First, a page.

We have lots of repeat favorites this week. Yes again. We celebrate artists from around the globe and give you some healing music with artists such as Somi, Cindy Rainne and Francine Thirteen. Our throwback segment just might give you some Lilith Fair-esque feels. And special shout out to all the mothers out there on your day.

(Barely Audible) Music Under: “The Black Mother” by Georgia Anne Muldrow as Jyoti
You can find me on Twitter @IndasCorner, Tumblr at cornerstorepress.tumblr.com and my blog at cornerstorepress.wordpress.com. You can also check out the podcast I co-host with Didi (@dustdaughter) called Black Girl Squee (@blackgirlsquee) at blackgirlsquee.podomatic.com as well as the new Inda’s Corner audio essay series on Soundcloud. You can support me and the show at conceding2kismet@gmail.com or find me on Patreon at Inda Lauryn.

CSP Presents The Black Swan Collective: Episode #54

 

We have lots of repeat favorites this week. However, we don’t have a throwback segment this time. Instead, we bring you some new releases from Tangina Stone, GhettoSongBird and Aida. We got a little something for almost everybody this week.

(Barely Audible) Music Under: “The Black Mother” by Georgia Anne Muldrow as Jyoti
You can find me on Twitter @IndasCorner, Tumblr at cornerstorepress.tumblr.com and my blog at cornerstorepress.wordpress.com. You can also check out the podcast I co-host with Didi (@dustdaughter) called Black Girl Squee (@blackgirlsquee) at blackgirlsquee.podomatic.com as well as the new Inda’s Corner audio essay series on Soundcloud. You can support me and the show at conceding2kismet@gmail.com or find me on Patreon at Inda Lauryn.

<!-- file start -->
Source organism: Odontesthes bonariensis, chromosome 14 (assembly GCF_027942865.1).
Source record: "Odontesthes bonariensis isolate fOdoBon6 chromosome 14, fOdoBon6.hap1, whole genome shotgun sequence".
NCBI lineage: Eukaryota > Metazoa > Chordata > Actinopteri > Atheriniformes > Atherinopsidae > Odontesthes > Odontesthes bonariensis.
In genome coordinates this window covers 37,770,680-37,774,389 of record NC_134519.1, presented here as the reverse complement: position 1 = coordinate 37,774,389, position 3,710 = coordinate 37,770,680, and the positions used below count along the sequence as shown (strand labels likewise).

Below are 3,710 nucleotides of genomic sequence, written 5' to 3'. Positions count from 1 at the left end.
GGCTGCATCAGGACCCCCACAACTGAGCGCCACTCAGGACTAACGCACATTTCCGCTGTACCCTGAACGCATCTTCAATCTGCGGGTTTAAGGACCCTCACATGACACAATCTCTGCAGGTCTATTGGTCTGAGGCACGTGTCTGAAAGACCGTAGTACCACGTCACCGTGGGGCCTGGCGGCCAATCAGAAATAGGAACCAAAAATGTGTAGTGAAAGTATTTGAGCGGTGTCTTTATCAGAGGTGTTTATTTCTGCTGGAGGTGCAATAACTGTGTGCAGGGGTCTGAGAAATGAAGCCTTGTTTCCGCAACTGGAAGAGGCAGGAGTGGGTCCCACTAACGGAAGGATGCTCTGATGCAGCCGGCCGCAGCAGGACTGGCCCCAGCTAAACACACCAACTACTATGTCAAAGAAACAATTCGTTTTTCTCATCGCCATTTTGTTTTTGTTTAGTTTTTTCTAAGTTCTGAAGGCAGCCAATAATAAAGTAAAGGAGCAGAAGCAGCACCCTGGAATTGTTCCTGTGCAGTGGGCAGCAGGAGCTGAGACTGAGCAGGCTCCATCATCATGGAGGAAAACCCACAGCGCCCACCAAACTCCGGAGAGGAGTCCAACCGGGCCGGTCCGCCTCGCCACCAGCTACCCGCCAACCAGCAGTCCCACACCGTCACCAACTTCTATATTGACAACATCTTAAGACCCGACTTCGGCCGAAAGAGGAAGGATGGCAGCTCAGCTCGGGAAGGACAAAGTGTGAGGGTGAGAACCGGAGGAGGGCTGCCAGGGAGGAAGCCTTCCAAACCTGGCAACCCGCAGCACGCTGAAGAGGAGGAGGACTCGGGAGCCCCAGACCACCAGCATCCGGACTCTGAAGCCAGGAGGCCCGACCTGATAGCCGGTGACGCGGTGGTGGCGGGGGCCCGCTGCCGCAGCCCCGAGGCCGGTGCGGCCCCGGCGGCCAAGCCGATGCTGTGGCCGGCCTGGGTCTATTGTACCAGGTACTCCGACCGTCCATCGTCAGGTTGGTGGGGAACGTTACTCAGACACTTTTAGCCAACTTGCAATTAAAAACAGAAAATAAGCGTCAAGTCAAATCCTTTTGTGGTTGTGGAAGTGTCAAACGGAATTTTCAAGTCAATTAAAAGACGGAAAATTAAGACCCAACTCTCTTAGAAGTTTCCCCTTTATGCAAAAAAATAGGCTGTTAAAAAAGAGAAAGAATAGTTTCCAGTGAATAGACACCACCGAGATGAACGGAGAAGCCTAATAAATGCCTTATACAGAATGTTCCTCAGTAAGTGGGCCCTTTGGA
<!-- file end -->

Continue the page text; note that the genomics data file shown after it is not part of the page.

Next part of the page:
Catching Up: What I’ve Been Reading

Currently slogging my way through about two books on the tablet. Slow going because it’s hard for me to focus on a screen for too long. Also, it’s more difficult when the print is small with my poor eyesight. Nevertheless, I have gotten through some other good reads since the last time I’ve written. Hopefully, with Rebekah Weatherspoon’s Haven dropping, I’ll get some more soon.

midnight robber

Midnight Robber by Nalo Hopkinson

I borrowed a worn copy of Midnight Robber from the library along with a couple of other books by Hopkinson a couple of months ago and eventually got around to finishing Midnight Robber. What I thought was to be a fantasy about a young girl turned out to be much more. In fact, nothing in this book went the way I thought. And this isn’t a bad thing. Except I must say there may be some trigger warnings necessary for instances of sexual assault and abuse. These instances are never described graphically but are essential to the plot for the protagonist Tan Tan. However, what I found most fascinating about this work is how effortlessly Hopkinson blended fantasy with a real-world scenario. Hopkinson’s world-building skills are unmatched and her transition between Toussaint and New Half-Way Tree is one of the best narratives of legend and myth I’ve ever read. The development of Carnival places you right in the middle of the celebration in a way respectful of its traditions, not as an outsider looking in. But as I stated, the protagonist is a young girl, but this is not a story for children. If you have any sensitivity to sexual assault or abuse, then you want to approach this one with caution.